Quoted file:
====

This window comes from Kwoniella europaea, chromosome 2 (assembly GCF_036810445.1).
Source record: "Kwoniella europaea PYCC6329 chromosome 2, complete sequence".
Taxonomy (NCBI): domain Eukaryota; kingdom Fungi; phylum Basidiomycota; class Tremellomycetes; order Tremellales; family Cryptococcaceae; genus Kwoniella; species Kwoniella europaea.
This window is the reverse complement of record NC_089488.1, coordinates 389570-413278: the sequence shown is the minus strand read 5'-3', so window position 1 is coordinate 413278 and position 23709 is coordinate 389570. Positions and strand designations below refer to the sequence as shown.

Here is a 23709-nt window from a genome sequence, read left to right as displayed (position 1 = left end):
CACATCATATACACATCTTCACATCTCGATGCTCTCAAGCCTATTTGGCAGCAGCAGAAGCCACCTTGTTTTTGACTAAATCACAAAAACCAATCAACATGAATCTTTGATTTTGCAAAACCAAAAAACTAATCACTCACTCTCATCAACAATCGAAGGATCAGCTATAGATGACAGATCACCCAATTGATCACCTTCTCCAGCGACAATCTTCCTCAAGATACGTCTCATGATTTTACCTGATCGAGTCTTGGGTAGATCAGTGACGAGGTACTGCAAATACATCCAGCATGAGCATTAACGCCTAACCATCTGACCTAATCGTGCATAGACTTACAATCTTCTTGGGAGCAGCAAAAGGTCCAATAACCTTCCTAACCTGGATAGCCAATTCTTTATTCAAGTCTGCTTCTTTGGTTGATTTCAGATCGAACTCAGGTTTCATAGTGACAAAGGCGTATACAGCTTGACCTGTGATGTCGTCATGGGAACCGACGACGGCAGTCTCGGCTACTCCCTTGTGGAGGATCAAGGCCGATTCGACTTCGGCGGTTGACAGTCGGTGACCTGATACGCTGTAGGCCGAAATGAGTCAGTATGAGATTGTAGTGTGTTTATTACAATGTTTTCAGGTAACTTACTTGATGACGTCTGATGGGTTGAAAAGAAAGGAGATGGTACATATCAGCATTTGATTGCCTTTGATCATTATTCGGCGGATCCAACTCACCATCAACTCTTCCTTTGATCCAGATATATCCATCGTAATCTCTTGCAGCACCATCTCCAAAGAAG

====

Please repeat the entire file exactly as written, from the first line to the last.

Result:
This window comes from Kwoniella europaea, chromosome 2 (assembly GCF_036810445.1).
Source record: "Kwoniella europaea PYCC6329 chromosome 2, complete sequence".
Taxonomy (NCBI): domain Eukaryota; kingdom Fungi; phylum Basidiomycota; class Tremellomycetes; order Tremellales; family Cryptococcaceae; genus Kwoniella; species Kwoniella europaea.
This window is the reverse complement of record NC_089488.1, coordinates 389570-413278: the sequence shown is the minus strand read 5'-3', so window position 1 is coordinate 413278 and position 23709 is coordinate 389570. Positions and strand designations below refer to the sequence as shown.

Here is a 23709-nt window from a genome sequence, read left to right as displayed (position 1 = left end):
CACATCATATACACATCTTCACATCTCGATGCTCTCAAGCCTATTTGGCAGCAGCAGAAGCCACCTTGTTTTTGACTAAATCACAAAAACCAATCAACATGAATCTTTGATTTTGCAAAACCAAAAAACTAATCACTCACTCTCATCAACAATCGAAGGATCAGCTATAGATGACAGATCACCCAATTGATCACCTTCTCCAGCGACAATCTTCCTCAAGATACGTCTCATGATTTTACCTGATCGAGTCTTGGGTAGATCAGTGACGAGGTACTGCAAATACATCCAGCATGAGCATTAACGCCTAACCATCTGACCTAATCGTGCATAGACTTACAATCTTCTTGGGAGCAGCAAAAGGTCCAATAACCTTCCTAACCTGGATAGCCAATTCTTTATTCAAGTCTGCTTCTTTGGTTGATTTCAGATCGAACTCAGGTTTCATAGTGACAAAGGCGTATACAGCTTGACCTGTGATGTCGTCATGGGAACCGACGACGGCAGTCTCGGCTACTCCCTTGTGGAGGATCAAGGCCGATTCGACTTCGGCGGTTGACAGTCGGTGACCTGATACGCTGTAGGCCGAAATGAGTCAGTATGAGATTGTAGTGTGTTTATTACAATGTTTTCAGGTAACTTACTTGATGACGTCTGATGGGTTGAAAAGAAAGGAGATGGTACATATCAGCATTTGATTGCCTTTGATCATTATTCGGCGGATCCAACTCACCATCAACTCTTCCTTTGATCCAGATATATCCATCGTAATCTCTTGCAGCACCATCTCCAAAGAAG